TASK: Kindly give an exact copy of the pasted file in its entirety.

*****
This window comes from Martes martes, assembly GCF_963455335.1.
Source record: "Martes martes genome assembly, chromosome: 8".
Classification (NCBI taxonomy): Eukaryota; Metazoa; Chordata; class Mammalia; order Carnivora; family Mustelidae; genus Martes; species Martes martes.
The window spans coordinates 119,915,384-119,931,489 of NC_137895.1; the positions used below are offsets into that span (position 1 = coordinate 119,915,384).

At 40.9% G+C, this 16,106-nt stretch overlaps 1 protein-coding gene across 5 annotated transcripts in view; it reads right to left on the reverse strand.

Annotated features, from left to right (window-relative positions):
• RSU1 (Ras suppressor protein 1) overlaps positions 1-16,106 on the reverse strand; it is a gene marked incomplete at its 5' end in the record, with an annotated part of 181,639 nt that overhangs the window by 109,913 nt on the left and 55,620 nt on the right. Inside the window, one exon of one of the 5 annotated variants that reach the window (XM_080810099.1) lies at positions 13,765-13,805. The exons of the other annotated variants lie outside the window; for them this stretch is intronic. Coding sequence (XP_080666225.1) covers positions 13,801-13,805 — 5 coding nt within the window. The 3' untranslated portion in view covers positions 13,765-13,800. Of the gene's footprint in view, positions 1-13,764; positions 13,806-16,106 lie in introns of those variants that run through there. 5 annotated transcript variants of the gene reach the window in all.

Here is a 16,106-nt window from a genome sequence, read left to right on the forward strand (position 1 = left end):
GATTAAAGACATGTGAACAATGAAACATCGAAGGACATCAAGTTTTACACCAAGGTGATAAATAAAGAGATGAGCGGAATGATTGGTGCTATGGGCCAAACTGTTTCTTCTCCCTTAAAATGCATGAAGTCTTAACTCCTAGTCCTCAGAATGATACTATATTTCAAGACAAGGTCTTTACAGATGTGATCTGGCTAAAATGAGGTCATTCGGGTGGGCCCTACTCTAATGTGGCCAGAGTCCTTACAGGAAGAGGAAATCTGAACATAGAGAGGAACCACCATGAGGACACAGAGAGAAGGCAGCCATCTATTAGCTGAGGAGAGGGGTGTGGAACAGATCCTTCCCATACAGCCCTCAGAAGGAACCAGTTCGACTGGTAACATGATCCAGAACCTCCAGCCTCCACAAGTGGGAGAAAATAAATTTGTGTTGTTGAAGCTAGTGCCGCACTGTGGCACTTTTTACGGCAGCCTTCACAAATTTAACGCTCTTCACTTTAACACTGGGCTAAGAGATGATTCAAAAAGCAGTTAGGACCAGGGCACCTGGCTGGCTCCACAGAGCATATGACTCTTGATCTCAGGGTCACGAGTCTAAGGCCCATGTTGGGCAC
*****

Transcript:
This window comes from Martes martes, assembly GCF_963455335.1.
Source record: "Martes martes genome assembly, chromosome: 8".
Classification (NCBI taxonomy): Eukaryota; Metazoa; Chordata; class Mammalia; order Carnivora; family Mustelidae; genus Martes; species Martes martes.
The window spans coordinates 119,915,384-119,931,489 of NC_137895.1; the positions used below are offsets into that span (position 1 = coordinate 119,915,384).

At 40.9% G+C, this 16,106-nt stretch overlaps 1 protein-coding gene across 5 annotated transcripts in view; it reads right to left on the reverse strand.

Annotated features, from left to right (window-relative positions):
• RSU1 (Ras suppressor protein 1) overlaps positions 1-16,106 on the reverse strand; it is a gene marked incomplete at its 5' end in the record, with an annotated part of 181,639 nt that overhangs the window by 109,913 nt on the left and 55,620 nt on the right. Inside the window, one exon of one of the 5 annotated variants that reach the window (XM_080810099.1) lies at positions 13,765-13,805. The exons of the other annotated variants lie outside the window; for them this stretch is intronic. Coding sequence (XP_080666225.1) covers positions 13,801-13,805 — 5 coding nt within the window. The 3' untranslated portion in view covers positions 13,765-13,800. Of the gene's footprint in view, positions 1-13,764; positions 13,806-16,106 lie in introns of those variants that run through there. 5 annotated transcript variants of the gene reach the window in all.

Here is a 16,106-nt window from a genome sequence, read left to right on the forward strand (position 1 = left end):
GATTAAAGACATGTGAACAATGAAACATCGAAGGACATCAAGTTTTACACCAAGGTGATAAATAAAGAGATGAGCGGAATGATTGGTGCTATGGGCCAAACTGTTTCTTCTCCCTTAAAATGCATGAAGTCTTAACTCCTAGTCCTCAGAATGATACTATATTTCAAGACAAGGTCTTTACAGATGTGATCTGGCTAAAATGAGGTCATTCGGGTGGGCCCTACTCTAATGTGGCCAGAGTCCTTACAGGAAGAGGAAATCTGAACATAGAGAGGAACCACCATGAGGACACAGAGAGAAGGCAGCCATCTATTAGCTGAGGAGAGGGGTGTGGAACAGATCCTTCCCATACAGCCCTCAGAAGGAACCAGTTCGACTGGTAACATGATCCAGAACCTCCAGCCTCCACAAGTGGGAGAAAATAAATTTGTGTTGTTGAAGCTAGTGCCGCACTGTGGCACTTTTTACGGCAGCCTTCACAAATTTAACGCTCTTCACTTTAACACTGGGCTAAGAGATGATTCAAAAAGCAGTTAGGACCAGGGCACCTGGCTGGCTCCACAGAGCATATGACTCTTGATCTCAGGGTCACGAGTCTAAGGCCCATGTTGGGCAC